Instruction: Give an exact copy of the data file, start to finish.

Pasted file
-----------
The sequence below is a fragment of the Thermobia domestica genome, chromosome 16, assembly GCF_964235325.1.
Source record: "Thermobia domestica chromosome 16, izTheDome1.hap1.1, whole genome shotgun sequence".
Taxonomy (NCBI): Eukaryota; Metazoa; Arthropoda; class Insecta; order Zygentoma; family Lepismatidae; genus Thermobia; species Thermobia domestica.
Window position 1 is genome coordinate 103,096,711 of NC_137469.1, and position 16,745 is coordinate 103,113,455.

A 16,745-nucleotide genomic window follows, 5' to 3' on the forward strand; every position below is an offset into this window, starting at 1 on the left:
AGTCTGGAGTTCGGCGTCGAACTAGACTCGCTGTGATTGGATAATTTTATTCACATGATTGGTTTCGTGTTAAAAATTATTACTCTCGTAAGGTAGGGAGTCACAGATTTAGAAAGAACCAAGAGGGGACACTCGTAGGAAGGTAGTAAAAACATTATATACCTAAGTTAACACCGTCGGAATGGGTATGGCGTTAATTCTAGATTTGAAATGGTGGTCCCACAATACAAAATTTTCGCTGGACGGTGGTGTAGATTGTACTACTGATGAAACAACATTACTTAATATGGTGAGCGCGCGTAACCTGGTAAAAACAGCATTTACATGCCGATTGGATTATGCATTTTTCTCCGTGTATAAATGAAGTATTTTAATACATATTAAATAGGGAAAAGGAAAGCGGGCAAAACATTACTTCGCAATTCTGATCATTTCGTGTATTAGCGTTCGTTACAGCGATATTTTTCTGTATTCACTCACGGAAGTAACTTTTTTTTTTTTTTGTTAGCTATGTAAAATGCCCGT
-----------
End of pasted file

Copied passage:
The sequence below is a fragment of the Thermobia domestica genome, chromosome 16, assembly GCF_964235325.1.
Source record: "Thermobia domestica chromosome 16, izTheDome1.hap1.1, whole genome shotgun sequence".
Taxonomy (NCBI): Eukaryota; Metazoa; Arthropoda; class Insecta; order Zygentoma; family Lepismatidae; genus Thermobia; species Thermobia domestica.
Window position 1 is genome coordinate 103,096,711 of NC_137469.1, and position 16,745 is coordinate 103,113,455.

A 16,745-nucleotide genomic window follows, 5' to 3' on the forward strand; every position below is an offset into this window, starting at 1 on the left:
AGTCTGGAGTTCGGCGTCGAACTAGACTCGCTGTGATTGGATAATTTTATTCACATGATTGGTTTCGTGTTAAAAATTATTACTCTCGTAAGGTAGGGAGTCACAGATTTAGAAAGAACCAAGAGGGGACACTCGTAGGAAGGTAGTAAAAACATTATATACCTAAGTTAACACCGTCGGAATGGGTATGGCGTTAATTCTAGATTTGAAATGGTGGTCCCACAATACAAAATTTTCGCTGGACGGTGGTGTAGATTGTACTACTGATGAAACAACATTACTTAATATGGTGAGCGCGCGTAACCTGGTAAAAACAGCATTTACATGCCGATTGGATTATGCATTTTTCTCCGTGTATAAATGAAGTATTTTAATACATATTAAATAGGGAAAAGGAAAGCGGGCAAAACATTACTTCGCAATTCTGATCATTTCGTGTATTAGCGTTCGTTACAGCGATATTTTTCTGTATTCACTCACGGAAGTAACTTTTTTTTTTTTTTGTTAGCTATGTAAAATGCCCGT